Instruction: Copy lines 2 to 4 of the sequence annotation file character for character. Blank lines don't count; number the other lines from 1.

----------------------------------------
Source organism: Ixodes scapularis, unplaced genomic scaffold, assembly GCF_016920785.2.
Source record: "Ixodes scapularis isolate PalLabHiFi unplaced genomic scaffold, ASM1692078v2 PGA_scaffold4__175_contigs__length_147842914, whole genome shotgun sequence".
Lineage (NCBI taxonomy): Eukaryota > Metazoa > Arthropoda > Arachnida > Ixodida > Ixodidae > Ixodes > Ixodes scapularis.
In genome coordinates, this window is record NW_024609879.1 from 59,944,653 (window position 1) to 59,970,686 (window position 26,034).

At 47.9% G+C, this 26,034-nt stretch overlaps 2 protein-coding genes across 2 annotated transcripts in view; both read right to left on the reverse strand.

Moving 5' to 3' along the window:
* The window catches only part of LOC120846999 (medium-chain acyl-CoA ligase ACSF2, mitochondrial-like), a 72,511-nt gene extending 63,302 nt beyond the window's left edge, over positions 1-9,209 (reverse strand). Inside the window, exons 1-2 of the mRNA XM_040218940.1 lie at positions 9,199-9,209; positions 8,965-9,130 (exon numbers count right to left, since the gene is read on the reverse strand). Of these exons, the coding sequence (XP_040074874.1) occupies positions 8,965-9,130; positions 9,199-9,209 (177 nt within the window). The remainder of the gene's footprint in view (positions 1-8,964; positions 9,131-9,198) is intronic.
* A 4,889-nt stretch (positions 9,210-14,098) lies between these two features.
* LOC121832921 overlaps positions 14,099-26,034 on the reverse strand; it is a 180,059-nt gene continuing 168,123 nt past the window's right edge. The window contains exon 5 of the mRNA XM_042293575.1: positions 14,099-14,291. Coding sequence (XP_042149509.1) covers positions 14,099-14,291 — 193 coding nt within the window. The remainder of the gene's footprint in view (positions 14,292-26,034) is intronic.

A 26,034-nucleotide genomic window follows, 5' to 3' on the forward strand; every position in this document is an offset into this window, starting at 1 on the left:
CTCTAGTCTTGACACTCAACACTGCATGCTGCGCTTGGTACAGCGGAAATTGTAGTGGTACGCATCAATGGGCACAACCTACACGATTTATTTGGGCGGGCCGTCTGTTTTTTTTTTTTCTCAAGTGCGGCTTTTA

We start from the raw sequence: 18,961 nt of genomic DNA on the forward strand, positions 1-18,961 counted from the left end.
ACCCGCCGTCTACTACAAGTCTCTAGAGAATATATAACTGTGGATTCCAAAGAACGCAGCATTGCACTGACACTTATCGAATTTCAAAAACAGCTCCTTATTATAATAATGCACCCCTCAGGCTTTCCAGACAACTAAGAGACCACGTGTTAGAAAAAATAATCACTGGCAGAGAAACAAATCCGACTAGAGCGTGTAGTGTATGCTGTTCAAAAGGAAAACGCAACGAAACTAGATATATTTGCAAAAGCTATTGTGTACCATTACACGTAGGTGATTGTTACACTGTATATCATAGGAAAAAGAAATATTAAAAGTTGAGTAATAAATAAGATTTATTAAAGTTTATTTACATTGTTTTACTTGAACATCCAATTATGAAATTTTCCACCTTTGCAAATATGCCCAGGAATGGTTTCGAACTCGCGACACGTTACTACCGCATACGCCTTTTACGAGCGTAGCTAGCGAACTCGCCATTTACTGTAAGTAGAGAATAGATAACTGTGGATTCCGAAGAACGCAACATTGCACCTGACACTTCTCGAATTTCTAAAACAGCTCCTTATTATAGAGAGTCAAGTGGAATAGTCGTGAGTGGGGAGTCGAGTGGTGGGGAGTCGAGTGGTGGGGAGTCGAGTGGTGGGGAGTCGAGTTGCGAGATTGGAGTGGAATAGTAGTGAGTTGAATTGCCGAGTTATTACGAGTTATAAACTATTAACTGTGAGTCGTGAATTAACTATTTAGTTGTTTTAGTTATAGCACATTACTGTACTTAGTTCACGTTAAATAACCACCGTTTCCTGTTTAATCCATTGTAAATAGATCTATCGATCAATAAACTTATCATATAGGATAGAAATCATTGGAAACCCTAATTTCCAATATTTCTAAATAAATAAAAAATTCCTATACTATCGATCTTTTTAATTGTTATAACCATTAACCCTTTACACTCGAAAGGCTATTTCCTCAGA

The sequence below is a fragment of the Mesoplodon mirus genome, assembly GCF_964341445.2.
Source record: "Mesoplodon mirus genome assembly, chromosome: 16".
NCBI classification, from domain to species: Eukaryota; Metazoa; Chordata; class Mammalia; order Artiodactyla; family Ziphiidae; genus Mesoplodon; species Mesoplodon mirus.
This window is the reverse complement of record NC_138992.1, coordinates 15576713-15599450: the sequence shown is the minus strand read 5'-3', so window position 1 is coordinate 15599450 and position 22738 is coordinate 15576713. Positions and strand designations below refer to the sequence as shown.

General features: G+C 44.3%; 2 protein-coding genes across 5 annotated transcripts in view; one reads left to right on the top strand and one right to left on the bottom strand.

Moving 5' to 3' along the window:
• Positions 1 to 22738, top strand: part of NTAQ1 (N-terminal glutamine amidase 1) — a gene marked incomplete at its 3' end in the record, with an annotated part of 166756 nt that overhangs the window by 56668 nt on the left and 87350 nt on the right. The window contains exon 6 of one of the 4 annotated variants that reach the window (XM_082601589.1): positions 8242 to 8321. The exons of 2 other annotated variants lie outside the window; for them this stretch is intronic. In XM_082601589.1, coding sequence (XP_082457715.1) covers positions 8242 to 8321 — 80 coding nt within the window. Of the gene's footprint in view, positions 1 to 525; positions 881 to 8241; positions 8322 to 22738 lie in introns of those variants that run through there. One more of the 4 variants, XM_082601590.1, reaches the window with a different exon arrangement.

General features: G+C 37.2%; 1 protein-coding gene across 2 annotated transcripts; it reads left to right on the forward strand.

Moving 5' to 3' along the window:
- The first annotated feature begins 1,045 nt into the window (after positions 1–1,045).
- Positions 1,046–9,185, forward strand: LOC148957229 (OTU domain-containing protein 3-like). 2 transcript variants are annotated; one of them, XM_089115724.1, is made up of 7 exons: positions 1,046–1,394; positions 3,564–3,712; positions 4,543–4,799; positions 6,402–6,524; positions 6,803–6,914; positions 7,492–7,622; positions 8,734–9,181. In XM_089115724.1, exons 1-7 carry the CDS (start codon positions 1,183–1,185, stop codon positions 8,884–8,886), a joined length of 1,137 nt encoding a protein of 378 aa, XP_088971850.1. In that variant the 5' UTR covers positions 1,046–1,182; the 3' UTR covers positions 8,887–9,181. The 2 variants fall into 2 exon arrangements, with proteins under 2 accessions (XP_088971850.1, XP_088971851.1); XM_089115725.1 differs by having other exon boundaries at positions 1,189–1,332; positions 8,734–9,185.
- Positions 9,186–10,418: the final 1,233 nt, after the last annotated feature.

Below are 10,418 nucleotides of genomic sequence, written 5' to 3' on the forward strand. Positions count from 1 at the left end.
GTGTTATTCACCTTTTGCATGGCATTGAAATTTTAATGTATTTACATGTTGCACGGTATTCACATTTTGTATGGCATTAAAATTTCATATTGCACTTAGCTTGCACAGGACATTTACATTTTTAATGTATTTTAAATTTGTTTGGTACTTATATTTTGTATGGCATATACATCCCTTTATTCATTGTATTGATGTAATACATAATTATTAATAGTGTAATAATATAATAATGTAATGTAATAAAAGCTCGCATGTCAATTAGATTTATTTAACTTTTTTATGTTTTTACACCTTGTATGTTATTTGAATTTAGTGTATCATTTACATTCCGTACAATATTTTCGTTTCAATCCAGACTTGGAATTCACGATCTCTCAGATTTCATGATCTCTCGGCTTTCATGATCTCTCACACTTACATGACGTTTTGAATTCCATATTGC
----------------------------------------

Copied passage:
Source record: "Ixodes scapularis isolate PalLabHiFi unplaced genomic scaffold, ASM1692078v2 PGA_scaffold4__175_contigs__length_147842914, whole genome shotgun sequence".
Lineage (NCBI taxonomy): Eukaryota > Metazoa > Arthropoda > Arachnida > Ixodida > Ixodidae > Ixodes > Ixodes scapularis.
In genome coordinates, this window is record NW_024609879.1 from 59,944,653 (window position 1) to 59,970,686 (window position 26,034).